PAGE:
Via Deutsche’s new banking analyst Matthew Wilson:
At best, mortgage growth will continue to slow as deleveraging works its way through the economy constraining house prices and discretionary spend, but it’s unlikely to be beautiful.
At worst, we confront the Irish-like scenario.
However, we think it’s unlikely to reach the Irish heights of 25 per cent housing NPLs for a decade due to a more independent policy infrastructure.
However, a zombie-like mortgage book is possible.
It is not politically palatable nor logistically easy to foreclose on vast amounts of troubled mortgages.
Capital therefore may not be immediately available to deploy into productive recovery credit.
Wilson slashed his 2021 bank earnings outlook by 40% for CBA and WBC owing to their much heavier mortgage exposure:
Prima facie, the outcome today appears to be – unbalanced business mix, an over-cropped consumer and an underinvested franchise which is vulnerable to economic shock, disruption, obsolescence, litigation, and regulatory/political overreach.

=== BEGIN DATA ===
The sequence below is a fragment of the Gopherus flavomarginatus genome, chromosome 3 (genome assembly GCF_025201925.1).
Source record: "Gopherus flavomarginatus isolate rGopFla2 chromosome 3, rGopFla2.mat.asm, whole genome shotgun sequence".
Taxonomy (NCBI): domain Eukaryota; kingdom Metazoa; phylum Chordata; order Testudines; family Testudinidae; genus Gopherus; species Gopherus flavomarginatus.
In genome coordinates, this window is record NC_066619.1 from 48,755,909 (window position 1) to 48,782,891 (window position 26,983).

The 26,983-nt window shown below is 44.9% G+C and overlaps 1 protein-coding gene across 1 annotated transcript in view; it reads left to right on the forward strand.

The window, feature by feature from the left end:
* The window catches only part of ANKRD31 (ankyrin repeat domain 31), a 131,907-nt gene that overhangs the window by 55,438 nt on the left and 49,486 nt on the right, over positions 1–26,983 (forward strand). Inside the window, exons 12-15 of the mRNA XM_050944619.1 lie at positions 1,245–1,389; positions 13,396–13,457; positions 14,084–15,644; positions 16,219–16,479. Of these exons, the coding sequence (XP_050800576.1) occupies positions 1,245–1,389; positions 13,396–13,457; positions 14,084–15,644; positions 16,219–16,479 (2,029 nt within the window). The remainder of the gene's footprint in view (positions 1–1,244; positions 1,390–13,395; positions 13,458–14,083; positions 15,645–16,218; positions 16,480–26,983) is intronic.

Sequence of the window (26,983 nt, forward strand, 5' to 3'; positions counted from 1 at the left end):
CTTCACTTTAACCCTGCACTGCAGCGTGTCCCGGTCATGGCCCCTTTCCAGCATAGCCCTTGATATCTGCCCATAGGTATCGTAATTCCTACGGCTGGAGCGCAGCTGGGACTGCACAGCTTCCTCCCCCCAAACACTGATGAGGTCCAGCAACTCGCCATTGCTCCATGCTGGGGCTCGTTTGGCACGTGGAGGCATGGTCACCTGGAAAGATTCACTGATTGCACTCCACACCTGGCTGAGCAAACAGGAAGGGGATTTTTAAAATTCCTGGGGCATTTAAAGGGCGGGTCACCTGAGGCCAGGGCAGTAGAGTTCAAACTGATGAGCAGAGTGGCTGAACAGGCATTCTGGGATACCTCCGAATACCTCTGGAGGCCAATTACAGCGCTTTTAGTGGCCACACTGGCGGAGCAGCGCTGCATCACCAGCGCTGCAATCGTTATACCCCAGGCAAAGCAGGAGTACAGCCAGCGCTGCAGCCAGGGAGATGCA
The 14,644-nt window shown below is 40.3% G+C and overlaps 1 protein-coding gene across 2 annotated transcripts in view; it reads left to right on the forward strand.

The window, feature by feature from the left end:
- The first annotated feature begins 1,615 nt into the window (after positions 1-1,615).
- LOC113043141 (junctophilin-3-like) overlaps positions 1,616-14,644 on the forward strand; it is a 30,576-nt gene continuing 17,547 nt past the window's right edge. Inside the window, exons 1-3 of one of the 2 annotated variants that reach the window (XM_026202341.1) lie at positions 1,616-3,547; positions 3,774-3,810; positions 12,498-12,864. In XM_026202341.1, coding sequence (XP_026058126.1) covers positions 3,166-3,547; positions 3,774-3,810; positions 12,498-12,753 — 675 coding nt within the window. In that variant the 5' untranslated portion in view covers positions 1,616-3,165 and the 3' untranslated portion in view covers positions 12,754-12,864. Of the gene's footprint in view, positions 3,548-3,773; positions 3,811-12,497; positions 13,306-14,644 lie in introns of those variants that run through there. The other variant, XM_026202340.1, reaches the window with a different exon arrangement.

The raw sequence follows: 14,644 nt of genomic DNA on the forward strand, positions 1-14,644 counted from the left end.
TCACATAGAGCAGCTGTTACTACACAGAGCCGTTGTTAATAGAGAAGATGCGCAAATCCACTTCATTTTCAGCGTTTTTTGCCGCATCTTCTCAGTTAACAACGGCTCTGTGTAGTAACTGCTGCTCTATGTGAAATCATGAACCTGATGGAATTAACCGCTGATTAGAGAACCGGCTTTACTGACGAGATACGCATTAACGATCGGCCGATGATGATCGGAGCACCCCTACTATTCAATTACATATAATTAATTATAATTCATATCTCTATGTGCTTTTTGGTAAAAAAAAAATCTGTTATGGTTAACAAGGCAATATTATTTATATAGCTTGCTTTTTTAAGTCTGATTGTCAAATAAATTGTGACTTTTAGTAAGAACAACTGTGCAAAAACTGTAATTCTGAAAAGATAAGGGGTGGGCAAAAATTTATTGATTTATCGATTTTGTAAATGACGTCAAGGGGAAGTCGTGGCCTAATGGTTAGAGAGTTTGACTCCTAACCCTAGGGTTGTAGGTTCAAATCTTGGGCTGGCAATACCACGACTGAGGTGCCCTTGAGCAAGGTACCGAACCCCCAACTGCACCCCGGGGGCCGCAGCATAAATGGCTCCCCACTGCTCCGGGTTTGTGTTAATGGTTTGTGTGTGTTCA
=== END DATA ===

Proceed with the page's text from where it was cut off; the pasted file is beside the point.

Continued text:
The majors are far from broken, but they have sustained a severe self-inflicted flesh wound, requiring significant cultural attention.
Management must now muster the courage to change the mind-set and behaviour of boards, investors and employees in order to win back the trust of the customer.
…ANZ appears to be reading the industry trends best.
ANZ is a classic commercial bank that has always struggled to expand into the historically high return, high growth retail segment.
We think it could now be entering a more supportive environment that plays to ANZ’s natural franchise strengths.
The lost decade and a half appears to be closing as NAB has executed material structural change.
We now have a very simple Australian and New Zealand commercial bank, on essentially one platform, nearly match fit to relish a more dynamic corporate banking setting.
Now we are getting real.
He is also a former gold trader and economic commentator at The Sydney Morning Herald, The Age, the ABC and Business Spectator. He is the co-author of The Great Crash of 2008 with Ross Garnaut and was the editor of the second Garnaut Climate Change Review.
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